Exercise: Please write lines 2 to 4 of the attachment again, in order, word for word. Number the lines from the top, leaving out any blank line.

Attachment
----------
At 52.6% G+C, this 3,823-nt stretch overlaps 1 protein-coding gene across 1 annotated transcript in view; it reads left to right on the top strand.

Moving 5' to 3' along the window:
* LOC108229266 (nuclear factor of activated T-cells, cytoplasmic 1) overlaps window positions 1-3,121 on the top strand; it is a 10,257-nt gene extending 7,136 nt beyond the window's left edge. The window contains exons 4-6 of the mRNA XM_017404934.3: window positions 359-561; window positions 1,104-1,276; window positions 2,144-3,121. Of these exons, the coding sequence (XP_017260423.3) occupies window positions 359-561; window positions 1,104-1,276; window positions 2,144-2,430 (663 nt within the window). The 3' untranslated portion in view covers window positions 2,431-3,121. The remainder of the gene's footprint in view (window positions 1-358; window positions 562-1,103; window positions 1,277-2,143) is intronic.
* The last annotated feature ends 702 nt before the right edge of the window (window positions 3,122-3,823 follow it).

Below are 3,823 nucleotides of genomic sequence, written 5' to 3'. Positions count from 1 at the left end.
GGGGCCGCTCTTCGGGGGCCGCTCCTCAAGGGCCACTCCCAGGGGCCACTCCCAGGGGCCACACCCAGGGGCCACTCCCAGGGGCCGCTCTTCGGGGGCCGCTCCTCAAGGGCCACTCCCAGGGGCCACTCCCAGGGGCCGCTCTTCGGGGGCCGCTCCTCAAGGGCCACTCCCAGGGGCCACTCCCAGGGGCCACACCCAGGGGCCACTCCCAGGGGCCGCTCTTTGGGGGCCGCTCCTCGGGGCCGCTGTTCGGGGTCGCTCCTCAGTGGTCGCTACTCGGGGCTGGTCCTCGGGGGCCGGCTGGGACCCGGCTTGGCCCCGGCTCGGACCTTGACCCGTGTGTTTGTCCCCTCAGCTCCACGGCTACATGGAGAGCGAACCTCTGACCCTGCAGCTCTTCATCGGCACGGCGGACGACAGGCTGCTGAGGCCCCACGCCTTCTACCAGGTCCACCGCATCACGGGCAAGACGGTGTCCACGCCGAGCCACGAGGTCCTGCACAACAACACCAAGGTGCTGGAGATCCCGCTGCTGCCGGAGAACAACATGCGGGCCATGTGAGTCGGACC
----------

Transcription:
Moving 5' to 3' along the window:
* LOC108229266 (nuclear factor of activated T-cells, cytoplasmic 1) overlaps window positions 1-3,121 on the top strand; it is a 10,257-nt gene extending 7,136 nt beyond the window's left edge. The window contains exons 4-6 of the mRNA XM_017404934.3: window positions 359-561; window positions 1,104-1,276; window positions 2,144-3,121. Of these exons, the coding sequence (XP_017260423.3) occupies window positions 359-561; window positions 1,104-1,276; window positions 2,144-2,430 (663 nt within the window). The 3' untranslated portion in view covers window positions 2,431-3,121. The remainder of the gene's footprint in view (window positions 1-358; window positions 562-1,103; window positions 1,277-2,143) is intronic.
* The last annotated feature ends 702 nt before the right edge of the window (window positions 3,122-3,823 follow it).